CHICO, Calif. (CN) – The South Feather Water and Power Agency ignored evidence that changes in water management may be raising the temperature in the south fork of the Feather River, where threatened species live, water contractors claim in Butte County Court.
State Water Contractors sued the South Feather Water and Power Agency, claiming that relicensing the South Feather Power Project violates the California Environmental Quality Act.
The plaintiff is a nonprofit association of 27 public agencies that buy water from the State Water Project. It claims the defendant agency renewed the license without an environmental impact report, and ignored evidence that releases of water in September, October and drought years violate state law regulating water temperature, according to the complaint.
Releases from the Kelly Ridge Powerhouse facility, in particular, are too warm to sustain designated critical habitats of steelhead and Chinook salmon and proposed critical habitat of green sturgeon, downstream, according to the complaint.
To mitigate the rise in temperature, the water contractors would have to discharge water from the Oroville Reservoir. This would be unsustainable, since at some point, releases would not be able to lower the water temperature sufficiently, the group says. Excessive discharges also eventually may affect the drinking water of the 25 million Californians the agency serves, the group says.
The water temperature issue stems from state “protection, mitigation and enhancement measures, which include water management changes, environmental protection and recreational improvements,” according to the petition.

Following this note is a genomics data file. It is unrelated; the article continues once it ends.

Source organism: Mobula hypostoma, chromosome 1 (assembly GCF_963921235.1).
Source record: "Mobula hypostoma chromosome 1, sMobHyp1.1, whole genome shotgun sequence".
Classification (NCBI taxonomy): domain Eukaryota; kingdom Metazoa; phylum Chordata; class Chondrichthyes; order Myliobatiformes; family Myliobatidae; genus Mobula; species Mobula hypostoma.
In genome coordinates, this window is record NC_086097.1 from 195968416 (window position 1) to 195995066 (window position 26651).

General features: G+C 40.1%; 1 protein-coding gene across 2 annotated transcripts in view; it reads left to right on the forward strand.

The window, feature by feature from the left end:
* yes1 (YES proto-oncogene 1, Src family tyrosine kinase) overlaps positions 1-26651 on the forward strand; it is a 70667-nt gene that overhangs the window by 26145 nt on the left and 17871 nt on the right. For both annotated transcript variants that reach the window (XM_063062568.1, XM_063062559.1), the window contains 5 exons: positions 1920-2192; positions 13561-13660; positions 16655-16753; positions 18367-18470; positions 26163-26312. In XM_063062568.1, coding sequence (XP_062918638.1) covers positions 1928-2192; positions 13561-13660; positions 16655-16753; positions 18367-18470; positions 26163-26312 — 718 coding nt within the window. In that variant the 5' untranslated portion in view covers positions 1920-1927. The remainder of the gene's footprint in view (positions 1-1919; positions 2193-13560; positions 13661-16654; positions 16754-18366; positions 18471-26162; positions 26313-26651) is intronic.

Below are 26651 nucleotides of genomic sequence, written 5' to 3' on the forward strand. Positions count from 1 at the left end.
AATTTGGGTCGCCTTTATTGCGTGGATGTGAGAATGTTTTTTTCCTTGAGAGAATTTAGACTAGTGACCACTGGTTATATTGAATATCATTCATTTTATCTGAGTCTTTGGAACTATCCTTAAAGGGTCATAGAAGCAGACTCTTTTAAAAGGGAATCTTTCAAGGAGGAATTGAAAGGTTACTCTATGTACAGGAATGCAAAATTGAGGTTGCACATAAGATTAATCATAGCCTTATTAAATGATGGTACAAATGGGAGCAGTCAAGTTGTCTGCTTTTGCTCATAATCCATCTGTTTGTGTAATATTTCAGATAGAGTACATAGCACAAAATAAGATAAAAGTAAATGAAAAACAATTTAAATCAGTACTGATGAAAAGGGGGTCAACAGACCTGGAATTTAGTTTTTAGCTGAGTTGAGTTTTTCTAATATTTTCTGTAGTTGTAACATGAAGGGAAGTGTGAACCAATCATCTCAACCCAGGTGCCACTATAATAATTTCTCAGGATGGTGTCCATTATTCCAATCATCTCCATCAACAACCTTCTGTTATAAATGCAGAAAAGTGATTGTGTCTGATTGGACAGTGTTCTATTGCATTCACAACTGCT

The complaint states: “SFWPA violated CEQA by failing to prepare an EIR for the Project despite substantial evidence in the record before it that [Kelley Ridge] discharges may have a significant adverse effect on water temperatures in the Diversion Pool and the lower Feather River. Despite this evidence and based on a flawed Initial Study and Environmental Checklist SWFPA improperly adopted a Mitigated Negative Declaration that failed to include any measures that would adequately avoid or mitigate any significant adverse effects of [Kelley Ridge] discharges on water temperatures.”
The agency’s decisions relied on a flawed 2007 study, the “Stillwater 2007 Report.”
The State of California Department of Water Resources studied the water temperature in 2008, and found that a diversion pool that feeds the salmon hatchery downstream of the Kelly Ridge facility was “heated as much as 12 degrees by the addition of flow from [Kelley Ridge].”
“Despite the substantial evidence submitted by DWR, SFWPA still refused to conduct further environmental review. Rather, SFWPA performed another simplistic assessment of temperature impacts, essentially repeating the errors in the Stillwater 2007 Report, and never conducted a thorough analysis of the studies by DWR or undertaking the full environmental review required by CEQA,” the complaint states.
The water contractors want the negative declaration voided, an environmental impact report prepared and proper mitigation measures and a mitigation reporting or monitoring program adopted, and attorney’s fees.
They are represented by Thomas Berliner with Duane Morris in San Francisco.